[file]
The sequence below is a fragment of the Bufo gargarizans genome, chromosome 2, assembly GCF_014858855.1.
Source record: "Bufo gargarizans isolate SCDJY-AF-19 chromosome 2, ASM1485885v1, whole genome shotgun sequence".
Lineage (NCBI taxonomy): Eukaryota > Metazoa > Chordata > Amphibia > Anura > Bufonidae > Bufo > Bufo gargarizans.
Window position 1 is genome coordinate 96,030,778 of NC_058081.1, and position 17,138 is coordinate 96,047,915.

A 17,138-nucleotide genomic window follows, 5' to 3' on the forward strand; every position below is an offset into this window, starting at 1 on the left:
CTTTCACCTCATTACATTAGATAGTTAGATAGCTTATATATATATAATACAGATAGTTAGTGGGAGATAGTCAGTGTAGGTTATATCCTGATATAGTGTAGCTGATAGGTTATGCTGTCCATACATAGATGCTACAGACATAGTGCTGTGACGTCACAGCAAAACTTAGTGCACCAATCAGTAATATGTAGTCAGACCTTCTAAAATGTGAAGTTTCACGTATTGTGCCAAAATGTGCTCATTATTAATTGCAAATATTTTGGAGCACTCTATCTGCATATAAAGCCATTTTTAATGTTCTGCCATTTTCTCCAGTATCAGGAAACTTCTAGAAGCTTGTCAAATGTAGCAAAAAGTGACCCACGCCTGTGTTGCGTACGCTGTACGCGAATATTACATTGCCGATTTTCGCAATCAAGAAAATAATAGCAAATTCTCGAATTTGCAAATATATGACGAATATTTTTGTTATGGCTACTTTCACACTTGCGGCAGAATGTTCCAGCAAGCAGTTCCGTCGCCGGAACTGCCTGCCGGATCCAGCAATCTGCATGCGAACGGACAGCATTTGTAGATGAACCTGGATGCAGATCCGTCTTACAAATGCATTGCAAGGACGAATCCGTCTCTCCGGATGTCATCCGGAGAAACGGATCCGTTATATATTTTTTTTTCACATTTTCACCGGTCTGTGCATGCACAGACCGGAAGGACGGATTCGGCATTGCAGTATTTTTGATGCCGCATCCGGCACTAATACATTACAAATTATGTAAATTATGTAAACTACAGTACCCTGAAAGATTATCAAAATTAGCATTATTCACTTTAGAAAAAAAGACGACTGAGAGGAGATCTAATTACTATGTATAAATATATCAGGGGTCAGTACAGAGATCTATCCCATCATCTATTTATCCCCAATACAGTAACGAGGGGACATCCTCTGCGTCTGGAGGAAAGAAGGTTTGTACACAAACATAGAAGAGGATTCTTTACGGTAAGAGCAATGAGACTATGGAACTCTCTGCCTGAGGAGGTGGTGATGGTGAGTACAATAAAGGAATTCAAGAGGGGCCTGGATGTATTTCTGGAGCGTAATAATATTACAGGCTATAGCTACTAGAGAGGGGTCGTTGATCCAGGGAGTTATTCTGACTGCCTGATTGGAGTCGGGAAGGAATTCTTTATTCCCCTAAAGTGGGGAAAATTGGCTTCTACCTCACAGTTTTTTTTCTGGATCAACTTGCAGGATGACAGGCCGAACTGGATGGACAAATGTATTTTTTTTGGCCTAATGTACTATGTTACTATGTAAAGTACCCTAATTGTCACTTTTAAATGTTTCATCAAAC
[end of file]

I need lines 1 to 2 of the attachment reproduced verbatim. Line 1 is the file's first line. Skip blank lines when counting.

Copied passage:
The sequence below is a fragment of the Bufo gargarizans genome, chromosome 2, assembly GCF_014858855.1.
Source record: "Bufo gargarizans isolate SCDJY-AF-19 chromosome 2, ASM1485885v1, whole genome shotgun sequence".